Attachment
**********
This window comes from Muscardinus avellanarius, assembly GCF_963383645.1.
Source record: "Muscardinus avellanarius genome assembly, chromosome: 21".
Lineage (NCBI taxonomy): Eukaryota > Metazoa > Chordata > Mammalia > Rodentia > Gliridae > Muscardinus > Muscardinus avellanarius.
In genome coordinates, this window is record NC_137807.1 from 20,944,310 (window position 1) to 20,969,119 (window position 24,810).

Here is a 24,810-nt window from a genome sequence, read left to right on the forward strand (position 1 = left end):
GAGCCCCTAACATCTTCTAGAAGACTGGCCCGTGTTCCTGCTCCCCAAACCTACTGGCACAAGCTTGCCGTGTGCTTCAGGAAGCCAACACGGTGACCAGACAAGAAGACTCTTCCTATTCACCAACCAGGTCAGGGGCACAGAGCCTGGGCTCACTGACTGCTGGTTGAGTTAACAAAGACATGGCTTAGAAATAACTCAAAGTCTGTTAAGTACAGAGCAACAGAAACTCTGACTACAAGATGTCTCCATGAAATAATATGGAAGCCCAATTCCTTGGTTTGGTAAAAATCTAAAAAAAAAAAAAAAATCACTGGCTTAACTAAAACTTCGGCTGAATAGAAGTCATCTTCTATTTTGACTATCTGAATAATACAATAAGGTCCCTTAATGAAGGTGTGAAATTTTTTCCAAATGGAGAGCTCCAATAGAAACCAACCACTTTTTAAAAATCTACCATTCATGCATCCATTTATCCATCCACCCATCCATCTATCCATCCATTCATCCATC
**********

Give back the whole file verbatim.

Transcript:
This window comes from Muscardinus avellanarius, assembly GCF_963383645.1.
Source record: "Muscardinus avellanarius genome assembly, chromosome: 21".
Lineage (NCBI taxonomy): Eukaryota > Metazoa > Chordata > Mammalia > Rodentia > Gliridae > Muscardinus > Muscardinus avellanarius.
In genome coordinates, this window is record NC_137807.1 from 20,944,310 (window position 1) to 20,969,119 (window position 24,810).

Here is a 24,810-nt window from a genome sequence, read left to right on the forward strand (position 1 = left end):
GAGCCCCTAACATCTTCTAGAAGACTGGCCCGTGTTCCTGCTCCCCAAACCTACTGGCACAAGCTTGCCGTGTGCTTCAGGAAGCCAACACGGTGACCAGACAAGAAGACTCTTCCTATTCACCAACCAGGTCAGGGGCACAGAGCCTGGGCTCACTGACTGCTGGTTGAGTTAACAAAGACATGGCTTAGAAATAACTCAAAGTCTGTTAAGTACAGAGCAACAGAAACTCTGACTACAAGATGTCTCCATGAAATAATATGGAAGCCCAATTCCTTGGTTTGGTAAAAATCTAAAAAAAAAAAAAAAATCACTGGCTTAACTAAAACTTCGGCTGAATAGAAGTCATCTTCTATTTTGACTATCTGAATAATACAATAAGGTCCCTTAATGAAGGTGTGAAATTTTTTCCAAATGGAGAGCTCCAATAGAAACCAACCACTTTTTAAAAATCTACCATTCATGCATCCATTTATCCATCCACCCATCCATCTATCCATCCATTCATCCATC